A slice of local life: Becky Bugge serves among the many friends of FISH

Becky Bugge is one of the many friendly faces making FISH go. Funds are being raised to build a new facility at Our Redeemer Lutheran.

Photo by Kirby Neumann-Rea
Becky Bugge is one of the many friendly faces making FISH go. Funds are being raised to build a new facility at Our Redeemer Lutheran.

Becky Bugge loves FISH.

Bugge has been volunteering with the program since 2004, when then (and now) FISH Food Bank President Marianne Durkan asked Bugge to help.

“She said, ‘You’re retired now, want to do this?’” says Bugge.

Nine years later, Bugge still volunteers at all FISH locations, and currently serves as treasurer of both the FISH program and the FISH Building Fund. “When I first started, I wrote three or four checks a month. Now I probably make 30 banking transactions a month — and use a book of checks.”

Bugge is modest about her own contributions to FISH, and turns the conversation to the program’s history.

FISH is a nonprofit operating under the umbrella of Gorge Ecumenical Ministries, but has been in existence since 1969, when a group of “church ladies” saw a need. Originally run from the garage of one of those church ladies, clients received a block of cheese and a loaf of bread.

The program moved from the garage to the basement of the Hood River Hotel, and then to an old house on Pine Street, which was eventually demolished.

The only time FISH has been unable to serve clients was the one-month period it took to find its current location at 1107 Pine Street at the Concordia Lutheran Church.

Guests, as Bugge calls the food bank’s clients, come from a number of circumstances: young, old, married and single, with kids and without, homeless, employed and/or underemployed. Some are just down on their luck. But whatever the situation, no one is turned away.

“We always err on the side of compassion,” she says.

Clients can come to any of the FISH locations in Hood River, Odell, Parkdale and Cascade Locks once a month and receive a three- to five-day food supply. All sites try to keep diet-specific food in stock — like gluten-free and diabetic options — and toiletries are distributed when available. There are even special items kept specifically for homeless clients.

“It’s like a small business,” Bugge says, “except it’s all run on donations.”

FISH runs on a budget of approximately $100,000 per year. United Way has been very generous with donations, says Bugge, as has the Hood River Valley High School student body with its annual December drive.

In 2012, the Oregon Food Bank valued food donations at $189,000 and volunteer time at $139,000. There are regulations to follow and paperwork that must be regularly filled out. There is so much work to do that FISH has hired Lorinda Hoffman as director and Billie Stevens as volunteer services and outreach coordinator, although both work less than part-time.

“It’s become a much better organization because of those two,” says Bugge. “It’s worked out very well.”

As the program has grown in clientele — FISH served an average of 400 families per month and approximately 15,000 individuals in 2012 — the number of volunteers has grown, too, to 700. And while Concordia has been “more than generous” with its space, FISH has outgrown the current location and is currently fundraising to build a new warehouse and distribution center.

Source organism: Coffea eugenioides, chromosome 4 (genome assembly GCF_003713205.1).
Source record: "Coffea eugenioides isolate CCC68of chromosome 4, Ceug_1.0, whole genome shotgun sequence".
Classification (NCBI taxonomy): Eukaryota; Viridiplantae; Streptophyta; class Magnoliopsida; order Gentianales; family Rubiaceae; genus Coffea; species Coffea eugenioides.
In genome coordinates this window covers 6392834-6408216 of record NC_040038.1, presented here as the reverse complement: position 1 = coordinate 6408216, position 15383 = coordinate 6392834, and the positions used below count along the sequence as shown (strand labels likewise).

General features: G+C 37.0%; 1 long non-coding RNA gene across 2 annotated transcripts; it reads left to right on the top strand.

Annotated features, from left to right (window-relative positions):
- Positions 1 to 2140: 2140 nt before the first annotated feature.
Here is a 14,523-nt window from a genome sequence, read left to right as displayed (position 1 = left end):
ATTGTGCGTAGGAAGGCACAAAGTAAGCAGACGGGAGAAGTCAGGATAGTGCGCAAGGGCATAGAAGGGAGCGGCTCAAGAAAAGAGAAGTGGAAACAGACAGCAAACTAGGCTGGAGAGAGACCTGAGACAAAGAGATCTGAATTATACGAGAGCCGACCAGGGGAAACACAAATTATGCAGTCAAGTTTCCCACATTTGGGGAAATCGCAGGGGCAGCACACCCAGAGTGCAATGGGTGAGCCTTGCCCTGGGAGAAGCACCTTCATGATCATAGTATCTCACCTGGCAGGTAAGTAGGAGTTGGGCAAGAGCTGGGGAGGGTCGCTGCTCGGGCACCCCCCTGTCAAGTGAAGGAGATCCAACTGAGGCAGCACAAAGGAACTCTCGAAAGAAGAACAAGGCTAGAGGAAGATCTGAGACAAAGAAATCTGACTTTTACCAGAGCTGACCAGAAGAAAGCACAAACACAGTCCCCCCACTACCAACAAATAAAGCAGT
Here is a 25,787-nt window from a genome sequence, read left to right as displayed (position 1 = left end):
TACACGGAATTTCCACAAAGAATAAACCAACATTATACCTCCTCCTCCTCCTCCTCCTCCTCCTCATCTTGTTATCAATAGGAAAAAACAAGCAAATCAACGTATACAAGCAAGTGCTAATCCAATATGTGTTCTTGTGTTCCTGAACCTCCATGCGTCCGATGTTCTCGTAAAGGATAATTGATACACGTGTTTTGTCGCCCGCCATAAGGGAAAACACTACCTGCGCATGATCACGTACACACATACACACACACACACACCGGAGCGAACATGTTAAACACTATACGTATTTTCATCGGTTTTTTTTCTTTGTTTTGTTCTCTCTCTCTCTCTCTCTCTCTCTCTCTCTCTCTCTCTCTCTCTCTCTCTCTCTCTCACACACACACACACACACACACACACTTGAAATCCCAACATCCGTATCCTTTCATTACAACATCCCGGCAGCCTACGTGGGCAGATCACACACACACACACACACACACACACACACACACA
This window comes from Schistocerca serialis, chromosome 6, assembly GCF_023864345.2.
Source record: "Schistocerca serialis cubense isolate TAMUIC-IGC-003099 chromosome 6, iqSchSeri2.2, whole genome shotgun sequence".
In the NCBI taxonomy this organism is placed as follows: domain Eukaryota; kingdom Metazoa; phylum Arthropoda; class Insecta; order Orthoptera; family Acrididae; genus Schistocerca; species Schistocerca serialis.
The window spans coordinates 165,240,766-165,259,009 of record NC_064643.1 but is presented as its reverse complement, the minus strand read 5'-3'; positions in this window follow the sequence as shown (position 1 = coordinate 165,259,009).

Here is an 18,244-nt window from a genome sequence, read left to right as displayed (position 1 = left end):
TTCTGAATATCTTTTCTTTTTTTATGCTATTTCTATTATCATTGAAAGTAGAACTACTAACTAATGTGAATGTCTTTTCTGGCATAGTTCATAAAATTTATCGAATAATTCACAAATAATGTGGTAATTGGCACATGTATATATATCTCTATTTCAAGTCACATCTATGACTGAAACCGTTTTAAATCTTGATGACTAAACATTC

FISH has been planning on a new warehouse and distribution center since 2010, but the real break came in 2011, says Bugge, when Our Redeemer Lutheran Church donated property in celebration the church’s 50th anniversary. Since then, the Building Committee has been diligently working on making the new building a reality.

The new building will have a warm, dry reception area, as well as an office, shopping area (the food bank will be set up like a grocery store, with shopping carts, so clients can choose their food), a large warehouse and walk-in coolers and freezers. There will also be a loading dock, demonstration kitchen and meeting room.

“Our desire is to treat our clients with the respect and dignity they deserve, and that will be the entire focus of the new building,” Bugge says.

While the FISH Building Committee wants people to donate to the new building, Bugge says they don’t want people to forget they still need donations to operate day to day.

“If you must choose between donating to operations or donating to the building fund, choose operations,” she says.

Bugge’s favorite part of FISH is the people she helps, and her favorite FISH story is, literally, a fish story.

“I was distributing food when the phone rang, and a gentleman — he didn’t identify himself — asked if we wanted a whole salmon. He comes in, in his Fish and Wildlife uniform, with this gigantic frozen salmon. We have to weigh all food given to us and give the approximate value, so I asked him, ‘What’s the value of this, do you think?’ and he said, ‘Well, if you ask the fisherman we took it from, about $240.’

“We had to give the whole thing to somebody, and this young man came in who had never been there before. I asked him if he liked salmon, and he said yes, and I asked, ‘Would you like this salmon?’ He started to cry and said, ‘It’s my son’s birthday today.’

“Aside from teaching, this is the best thing I’ve ever done,” says Bugge. “It’s the most rewarding and humbling experience. It makes me feel so good.”


For more information about FISH and the FISH Building Fund, visit fish-food-bank.com.

Upcoming FISH fundraising events:

April 21 — Brunch from 9-2 p.m. at White Buffalo Wine Bar and Bistro. $20 adult, $10 child

May 4 — Fundraiser, Gallery 301

May 25 — Dance, 8 p.m.-midnight at the Hood River Elks Lodge, featuring Larkspur

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